Microsoft looks to React Native as a way to tackle the cross-platform development puzzle

Ignite Microsoft has hinted that cross-platform development framework React Native is a key solution to the problem of writing applications that span both Windows and mobile.

Cross-platform development is critical for Microsoft since both first-party and third-party apps accessing Office 365 or Azure services need to run on iOS and Android as well as on Windows. Underlining the point, the company has announced Surface Duo, a dual-screen Android device expected towards the end of next year.

In 2016 the company acquired Xamarin, enabling development for iOS, Android and macOS using C# and .NET. Microsoft has also invested in .NET Core, which runs on Windows, macOS and Linux.

Initially aimed at server development, .NET Core is evolving to support desktop Windows applications. Microsoft has also said that .NET 5 will be available in late 2020, and will "target Windows, Linux, macOS, iOS, Android, tvOS, watchOS and WebAssembly and more".

Despite all this activity, Microsoft is not depending entirely on .NET for cross-platform development. There are a couple of reasons for this. One is that the Windows team has historically been wary of .NET and the overhead of the Common Language Runtime (CLR), preferring to develop in C++ for performance reasons. WinUI, which is the next-generation API for Windows desktop applications, is built in C++. Second, the company is keen to appeal to developers beyond the .NET community, especially the huge number who are familiar with JavaScript and web technology.

React Native ticks all these boxes. The React web framework was developed by Facebook for building a user interface in JavaScript. In 2015 Facebook released React Native, which lets you use React for mobile applications for iOS and Android. React Native for Windows, sponsored by Microsoft, enables the framework to target Windows 10 UWP (Universal Windows Platform) or WPF (Windows Presentation Foundation) for Windows 7 and higher. The UWP version uses native WinUI controls. Developers can code in JavaScript or TypeScript, and tooling is provided for the popular Visual Studio Code editor.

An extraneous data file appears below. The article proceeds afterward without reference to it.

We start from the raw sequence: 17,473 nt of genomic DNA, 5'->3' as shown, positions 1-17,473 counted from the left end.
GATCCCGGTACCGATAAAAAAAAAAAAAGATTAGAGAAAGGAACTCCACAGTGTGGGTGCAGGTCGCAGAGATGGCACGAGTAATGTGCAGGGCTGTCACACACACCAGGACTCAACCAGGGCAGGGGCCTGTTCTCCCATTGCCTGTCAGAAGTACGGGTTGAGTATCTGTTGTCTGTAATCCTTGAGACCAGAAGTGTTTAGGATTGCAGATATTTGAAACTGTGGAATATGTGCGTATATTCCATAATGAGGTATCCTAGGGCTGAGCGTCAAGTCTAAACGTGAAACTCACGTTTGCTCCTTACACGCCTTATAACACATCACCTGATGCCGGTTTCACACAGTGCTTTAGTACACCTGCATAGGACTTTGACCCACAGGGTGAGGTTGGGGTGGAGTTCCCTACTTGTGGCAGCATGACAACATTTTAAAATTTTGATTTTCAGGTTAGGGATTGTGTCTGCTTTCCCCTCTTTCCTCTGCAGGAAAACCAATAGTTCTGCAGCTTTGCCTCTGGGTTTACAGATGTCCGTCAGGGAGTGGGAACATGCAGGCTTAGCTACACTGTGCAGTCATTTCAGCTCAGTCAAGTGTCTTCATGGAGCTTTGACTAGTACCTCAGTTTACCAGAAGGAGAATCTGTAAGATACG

React Native for Windows generates .NET code, but this will be replaced with a C++ implementation in an upcoming release, currently called vNext. Presenting the plans at Ignite, Microsoft program managers Kalita Saintonge and Steven Moyes said that the vNext version, which should be production-ready by the end of 2019, reduces memory requirements and improves performance. They also noted that React Native is much leaner than the Electron framework, another cross-platform solution, because it does not require an embedded browser engine.

There are several clues concerning the importance Microsoft attaches to React Native. One is that it is already being used by the Office team. If you right-click in the latest Word, for example, and add a comment, the pop-up box that appears is written in React Native. So too is the forthcoming Office Calendar application, now in preview. These applications use the vNext implementation, rather than .NET.

"You might be thinking, could I use React Native to target the new [Surface] devices? The answer to that question is, we hope so," said Moyes, showing a slide depicting Surface Duo. "React Native is building native applications, it stands to reason that React is a great platform for building apps that target multiple platforms."

Microsoft's official line is that Xamarin and React Native are equally good choices for targeting Windows and mobile, and that Xamarin is the sensible choice for those with existing C# code or skills, but it looks like React Native with C++ code generation is favoured by the Windows and Office teams for best performance.

What about Windows 7? This is an issue for business applications in companies that still use Windows 7, or for any Windows developer who wants the widest reach. You can do this in React Native using the WPF version, but Moyes was not keen. "I believe we have a WPF component as well but most of our active investment is happening in the UWP layer. WPF... is more of a community module," he told Ignite attendees. ®

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